Creating Your Trauma Timeline

trauma timeline

How to Create the Timeline

A timeline is a chronological list of all traumatic and significant events which block energy and could trigger disease. These blockages are cleared in reverse order, from present time back to pre-birth. The first trauma we remove is the most recent. Then we go back sequentially in time and deal with birth and gestation as well.

To make the timeline first start a list of any physical and emotional events you can remember. The list of suggestions below can help to remind you and give examples. Each one is of your traumas treatable because any one of them can leave a possible harmful after-effect in the body and lead to disease. Begin with birth and list in chronological order to the present day. If you are able write date or age at which they occurred.

  • If you don’t remember the exact dates, list the event in order of occurrence as well as you can remember.
  • If you are unsure if an event is significant, list it anyway. Any minor upsets you remember can possibly have caused a “trauma”.
  • Add as much detail as you can to give me the idea of how significant the experience was.

Hereditary disease is also a source of many chronic ailments, physical and emotional in nature. When all of the events in your timeline have been treated, we will then address the inherited aspects to disease These are called Miasms. There are a total of eight possible, some people have one but it is possible to have several. Check out my post on Miasms to learn more.

Keep a copy of your time line so that you can follow along and to help you relate to your healing cycles. Some people find it helpful to keep a note book in which they write down their symptoms and healing reactions.

A new shock/trauma can be cleared about every three weeks. It will take about 10 to 14 days to detoxify the body and neutralize the emotional effects of each past trauma. For an idea of what to expect during the healing period, this post will explain the signs and symptoms of detox.

The following types of events are considered as traumatic to your system:

Emotional Trauma

List all the significant emotional events in your life, with a few words about how you felt. Sudden, unexpected traumatic shocks are especially important as they can lead to serious physical reactions in the body. It is important also to mention when the situation was resolved because the resolution of long-term stress can also produce symptoms as your body is healing from a crisis. Remember to list them together with the physical events and not on a separate list.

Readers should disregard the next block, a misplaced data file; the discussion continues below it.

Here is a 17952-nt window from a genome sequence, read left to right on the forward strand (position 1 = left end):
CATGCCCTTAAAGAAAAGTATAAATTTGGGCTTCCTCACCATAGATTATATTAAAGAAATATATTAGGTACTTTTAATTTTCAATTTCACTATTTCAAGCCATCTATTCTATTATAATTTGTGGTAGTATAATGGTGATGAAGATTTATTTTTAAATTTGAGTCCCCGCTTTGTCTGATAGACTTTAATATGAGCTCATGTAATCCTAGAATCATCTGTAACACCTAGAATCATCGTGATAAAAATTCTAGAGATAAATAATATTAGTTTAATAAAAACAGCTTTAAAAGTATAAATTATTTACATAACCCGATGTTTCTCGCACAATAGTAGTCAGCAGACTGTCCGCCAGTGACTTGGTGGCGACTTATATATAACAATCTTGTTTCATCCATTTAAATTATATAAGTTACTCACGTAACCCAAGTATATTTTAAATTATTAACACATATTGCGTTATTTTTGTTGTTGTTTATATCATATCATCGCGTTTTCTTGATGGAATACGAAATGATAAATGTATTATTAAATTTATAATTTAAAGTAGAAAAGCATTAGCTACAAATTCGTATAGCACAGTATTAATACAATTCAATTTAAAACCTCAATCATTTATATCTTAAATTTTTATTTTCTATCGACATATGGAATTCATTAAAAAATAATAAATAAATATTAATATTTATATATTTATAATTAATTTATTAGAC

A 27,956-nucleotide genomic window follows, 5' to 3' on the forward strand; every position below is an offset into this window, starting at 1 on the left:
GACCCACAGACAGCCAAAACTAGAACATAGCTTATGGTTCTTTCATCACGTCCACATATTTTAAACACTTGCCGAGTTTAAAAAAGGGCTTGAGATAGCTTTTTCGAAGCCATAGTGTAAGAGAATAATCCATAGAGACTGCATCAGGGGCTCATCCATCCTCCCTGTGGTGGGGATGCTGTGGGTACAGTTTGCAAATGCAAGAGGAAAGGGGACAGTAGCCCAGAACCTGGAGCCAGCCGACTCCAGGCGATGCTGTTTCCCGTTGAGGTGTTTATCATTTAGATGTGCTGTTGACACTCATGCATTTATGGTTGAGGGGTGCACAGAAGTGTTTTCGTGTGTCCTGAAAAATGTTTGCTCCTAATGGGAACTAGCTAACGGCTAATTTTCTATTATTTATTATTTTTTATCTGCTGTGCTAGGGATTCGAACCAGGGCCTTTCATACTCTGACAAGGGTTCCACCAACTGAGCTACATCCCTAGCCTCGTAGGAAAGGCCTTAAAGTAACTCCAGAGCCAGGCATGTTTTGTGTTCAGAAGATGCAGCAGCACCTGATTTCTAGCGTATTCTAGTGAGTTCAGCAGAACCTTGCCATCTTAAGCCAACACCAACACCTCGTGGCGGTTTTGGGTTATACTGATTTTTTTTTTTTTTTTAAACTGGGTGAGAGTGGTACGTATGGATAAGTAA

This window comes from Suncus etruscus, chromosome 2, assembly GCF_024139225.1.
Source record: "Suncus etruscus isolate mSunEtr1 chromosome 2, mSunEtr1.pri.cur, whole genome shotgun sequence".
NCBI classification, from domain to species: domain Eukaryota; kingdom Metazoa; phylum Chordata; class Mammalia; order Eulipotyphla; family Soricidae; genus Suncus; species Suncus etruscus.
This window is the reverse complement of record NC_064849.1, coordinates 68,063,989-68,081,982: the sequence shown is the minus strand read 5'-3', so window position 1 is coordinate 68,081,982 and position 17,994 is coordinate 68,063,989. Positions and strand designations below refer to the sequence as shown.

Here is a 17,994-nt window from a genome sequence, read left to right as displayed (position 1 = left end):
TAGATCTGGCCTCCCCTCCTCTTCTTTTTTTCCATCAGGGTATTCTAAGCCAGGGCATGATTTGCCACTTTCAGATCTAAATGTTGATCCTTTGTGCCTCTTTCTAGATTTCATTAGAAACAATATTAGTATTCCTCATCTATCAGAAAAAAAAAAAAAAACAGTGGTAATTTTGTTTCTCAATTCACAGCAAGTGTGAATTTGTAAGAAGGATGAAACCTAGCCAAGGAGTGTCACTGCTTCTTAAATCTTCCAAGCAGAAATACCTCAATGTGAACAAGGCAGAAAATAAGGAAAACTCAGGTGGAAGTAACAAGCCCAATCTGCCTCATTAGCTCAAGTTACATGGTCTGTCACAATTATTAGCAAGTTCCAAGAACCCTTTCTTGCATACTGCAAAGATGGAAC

List any events that involved one or more of the following feelings:

Loss, abandonment, grief, betrayal (e.g., death of loved one, loss of trust, relationship or friendship break-ups, loss of independence, job loss, separation due to move or travel)

Fear, anxiety, fright, unexpected threats of harm, hostile environment at school or fear of disease, diagnosis shock, dread of coming events. Worry about success.

Anger and indignation/humiliation (particularly where the emotion was suppressed/”swallowed”), being attacked verbally or physically, abuse and victimization, false accusations, boundary issues.

Shame and guilt -either coming from yourself or someone else, events leading to loss of self-confidence or self-respect, worries about punishment for sin or “being bad”, feeling you did not do enough for a loved one.

Envy , jealousy, betrayal of love, competing with others. These feelings also can cause stuck “trauma” in our bodies.

Physical Trauma

Pre-birth: Events during mother’s pregnancy, usually affecting the mother and also coming from the environment or events of the day. List any medication, alcohol, smoking or severe illnesses in mother (particularly of a viral nature); also consider any emotional shocks to mother during pregnancy or in mother/father at time of conception (wanted child, life difficulties); ultrasound, amnio or other invasive testing.

Birth: Difficult labor; forceps; anesthetics for mother; late breathing or other oxygen deprivation; c-sections or induced labor; cord around neck; breach birth, forceps.

Vaccinations: Dates or approximate age if possible and what kind of vaccine, including travel vaccines and malaria pills, flu shots. List any known adverse reactions, fear (in children).

Accidents: Car accidents, falls, blows to head or back, concussions, broken bones, animal bites, cuts, frostbite, etc.

Surgery/Dental: Tonsils, appendix, adenoids, dental, abdominal (including Caesarean sections), circumcision, vasectomy, hysterectomy, breast implants, cosmetic surgery, eye surgery, etc. Medical tests and procedures: colonoscopy, biopsy, etc.

Medical drugs and procedures: antibiotics, anti-depressants, cortisone, recreational drugs etc. List here also environmental chemicals like DDT, pesticides, fluoride treatments, mold exposure. Radiation exposure like x-rays, CT scans. MRI. Injected dyes. Barium swallow. Chemotherapy.

Hormones: Birth control pill, hormone replacement therapy (HRT), In vitro fertilization or similar fertility treatments, etc. Steroids. Testosterone. Thyroid medication.

Severe Infections: Lyme disease, mononucleosis, Epstein-Barr, measles, chicken pox, mumps, TB, pneumonia, bad flu, malaria, strep, parasites, etc.

Electrical Shocks (including medical treatment).

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